One of the beauty’s of the American marketplace is this: If you can buy ad-space, you can sell your wares, even when those wares have been proved a sham. This week’s proof? Vytorin. Clinical trials of the combo-cholesterol drug, which were subject to a little data-magic last year, have come up way short in the cholesterol-lowering and plaque-dissolving departments for which it was sold. But aggressive marketing of the drug, which got the official snake-oil verdict by an expert panel of cardiologists at the American College of Cardiologists conference two weeks ago, steams ahead. This week, Merck and Schering-Plough, the drug companies that teamed up to bring us Vytorin, ran a double-sided full-page ad touting the drug in a number of top newspaper dailies in the country, including the Boston Globe and the Los Angeles Times.
Another beauty of the American marketplace is this: Bad news doesn’t go unnoticed. News of Vytorin’s dismal trial results triggered a stock price plummet and ensuing crisis at Schering-Plough, the New Jersey Star-Ledger reported Sunday. In the aftermath of the ACC conference, Schering-Plough announced it would eliminate 5,000 jobs as part of a cost-cutting strategy, the development of which was apparently a Zen-like experience for CEO Fred Hassan, who told the Star-Ledger:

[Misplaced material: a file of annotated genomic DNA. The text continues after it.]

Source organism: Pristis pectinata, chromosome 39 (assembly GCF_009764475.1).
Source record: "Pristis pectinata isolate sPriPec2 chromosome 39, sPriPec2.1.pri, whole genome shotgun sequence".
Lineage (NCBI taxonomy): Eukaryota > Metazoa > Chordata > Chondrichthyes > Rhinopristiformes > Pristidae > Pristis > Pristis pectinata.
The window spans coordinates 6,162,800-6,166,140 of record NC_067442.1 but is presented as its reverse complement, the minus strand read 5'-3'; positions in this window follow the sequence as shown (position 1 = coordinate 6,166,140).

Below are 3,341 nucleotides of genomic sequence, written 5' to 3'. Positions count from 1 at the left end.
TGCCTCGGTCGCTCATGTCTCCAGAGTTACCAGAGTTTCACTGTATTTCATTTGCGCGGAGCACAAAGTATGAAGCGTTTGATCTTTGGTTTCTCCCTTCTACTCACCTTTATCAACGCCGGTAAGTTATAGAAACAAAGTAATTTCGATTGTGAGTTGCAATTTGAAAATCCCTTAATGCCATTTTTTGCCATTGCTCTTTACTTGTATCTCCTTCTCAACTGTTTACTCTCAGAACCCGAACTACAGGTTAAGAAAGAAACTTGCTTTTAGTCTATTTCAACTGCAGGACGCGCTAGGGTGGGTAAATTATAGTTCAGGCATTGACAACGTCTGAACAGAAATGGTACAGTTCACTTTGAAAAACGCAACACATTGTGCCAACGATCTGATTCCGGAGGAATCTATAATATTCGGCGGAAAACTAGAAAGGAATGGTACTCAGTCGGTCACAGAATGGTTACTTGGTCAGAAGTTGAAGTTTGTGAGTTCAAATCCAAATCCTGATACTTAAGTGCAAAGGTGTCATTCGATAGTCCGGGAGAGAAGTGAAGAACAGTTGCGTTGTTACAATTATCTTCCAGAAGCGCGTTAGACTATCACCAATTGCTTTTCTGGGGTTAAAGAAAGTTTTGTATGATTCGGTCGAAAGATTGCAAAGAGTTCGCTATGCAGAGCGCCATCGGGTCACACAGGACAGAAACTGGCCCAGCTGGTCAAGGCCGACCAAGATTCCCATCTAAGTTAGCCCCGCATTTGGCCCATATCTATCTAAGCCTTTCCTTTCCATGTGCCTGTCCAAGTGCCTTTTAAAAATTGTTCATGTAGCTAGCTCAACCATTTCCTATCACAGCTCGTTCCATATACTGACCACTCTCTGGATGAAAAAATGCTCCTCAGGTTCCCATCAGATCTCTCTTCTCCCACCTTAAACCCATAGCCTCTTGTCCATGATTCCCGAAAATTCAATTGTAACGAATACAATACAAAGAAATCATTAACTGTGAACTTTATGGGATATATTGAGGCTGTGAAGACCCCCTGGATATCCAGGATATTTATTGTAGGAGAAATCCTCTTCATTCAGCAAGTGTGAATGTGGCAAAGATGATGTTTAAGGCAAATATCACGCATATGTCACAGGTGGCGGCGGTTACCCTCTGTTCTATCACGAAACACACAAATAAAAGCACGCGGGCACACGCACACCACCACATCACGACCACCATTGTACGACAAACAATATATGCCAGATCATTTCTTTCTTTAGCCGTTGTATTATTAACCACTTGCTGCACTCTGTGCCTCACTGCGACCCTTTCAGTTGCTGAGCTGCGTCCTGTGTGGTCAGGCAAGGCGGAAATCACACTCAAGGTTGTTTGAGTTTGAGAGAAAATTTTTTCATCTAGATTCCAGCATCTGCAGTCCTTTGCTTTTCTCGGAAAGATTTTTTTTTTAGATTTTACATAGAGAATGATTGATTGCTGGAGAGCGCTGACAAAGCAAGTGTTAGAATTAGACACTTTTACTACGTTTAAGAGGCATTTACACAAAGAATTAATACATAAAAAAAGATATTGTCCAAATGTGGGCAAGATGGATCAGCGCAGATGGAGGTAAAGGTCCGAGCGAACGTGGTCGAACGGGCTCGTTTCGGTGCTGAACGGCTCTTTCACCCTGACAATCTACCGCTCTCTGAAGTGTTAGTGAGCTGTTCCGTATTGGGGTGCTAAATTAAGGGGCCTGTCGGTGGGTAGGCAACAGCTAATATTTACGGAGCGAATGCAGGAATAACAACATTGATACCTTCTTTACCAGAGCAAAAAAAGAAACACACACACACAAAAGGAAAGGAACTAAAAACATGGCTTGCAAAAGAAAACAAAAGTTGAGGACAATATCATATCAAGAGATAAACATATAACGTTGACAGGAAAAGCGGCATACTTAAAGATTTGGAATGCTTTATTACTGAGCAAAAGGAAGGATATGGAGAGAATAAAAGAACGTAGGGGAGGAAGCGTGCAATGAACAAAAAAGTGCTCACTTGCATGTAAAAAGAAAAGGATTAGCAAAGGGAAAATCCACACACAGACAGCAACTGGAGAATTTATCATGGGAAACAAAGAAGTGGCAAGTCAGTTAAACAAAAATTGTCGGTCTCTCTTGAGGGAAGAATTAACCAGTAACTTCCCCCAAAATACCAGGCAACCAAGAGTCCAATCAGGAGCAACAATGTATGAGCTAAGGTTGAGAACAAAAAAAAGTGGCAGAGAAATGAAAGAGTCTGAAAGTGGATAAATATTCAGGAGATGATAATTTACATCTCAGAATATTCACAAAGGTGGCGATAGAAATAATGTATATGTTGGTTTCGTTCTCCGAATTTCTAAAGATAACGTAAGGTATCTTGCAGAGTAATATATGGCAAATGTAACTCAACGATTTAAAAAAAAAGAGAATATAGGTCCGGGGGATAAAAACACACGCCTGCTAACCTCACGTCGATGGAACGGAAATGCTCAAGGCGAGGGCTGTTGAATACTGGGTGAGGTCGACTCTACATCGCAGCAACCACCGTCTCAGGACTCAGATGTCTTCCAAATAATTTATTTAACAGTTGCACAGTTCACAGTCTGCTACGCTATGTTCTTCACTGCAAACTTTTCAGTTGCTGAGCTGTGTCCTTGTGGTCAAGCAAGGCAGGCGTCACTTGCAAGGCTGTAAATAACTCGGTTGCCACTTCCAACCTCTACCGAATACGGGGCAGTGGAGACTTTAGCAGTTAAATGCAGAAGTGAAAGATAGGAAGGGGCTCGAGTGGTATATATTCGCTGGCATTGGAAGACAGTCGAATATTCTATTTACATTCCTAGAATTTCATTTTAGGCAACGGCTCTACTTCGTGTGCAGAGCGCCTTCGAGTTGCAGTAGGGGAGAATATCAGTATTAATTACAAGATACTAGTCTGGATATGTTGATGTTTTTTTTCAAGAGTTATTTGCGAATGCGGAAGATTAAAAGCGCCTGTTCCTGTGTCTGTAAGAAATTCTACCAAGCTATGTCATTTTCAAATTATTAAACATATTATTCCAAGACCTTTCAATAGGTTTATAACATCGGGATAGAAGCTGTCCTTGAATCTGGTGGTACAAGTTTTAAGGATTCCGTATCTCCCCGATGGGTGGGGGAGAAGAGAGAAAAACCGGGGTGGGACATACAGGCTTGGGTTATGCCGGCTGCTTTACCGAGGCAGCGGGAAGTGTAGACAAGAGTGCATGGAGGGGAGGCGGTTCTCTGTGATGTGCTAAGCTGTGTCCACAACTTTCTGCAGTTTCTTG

“It’s really very refreshing and energizing to see people just come together and in a very good way,” he said. “We had the whole team there working together.”
Hmmmm. That kumbiya-like description of how well the S-P management team worked together to plan cutbacks may not have been the best story to relay through New Jersey’s top news outlet. We’re pretty sure that the 5,000 Schering-Plough employees – mostly New Jerseyites – whose jobs are on the chopping block, not to mention the five million people who shelled out for Vytorin last year, are feeling anything but refreshed and energized today.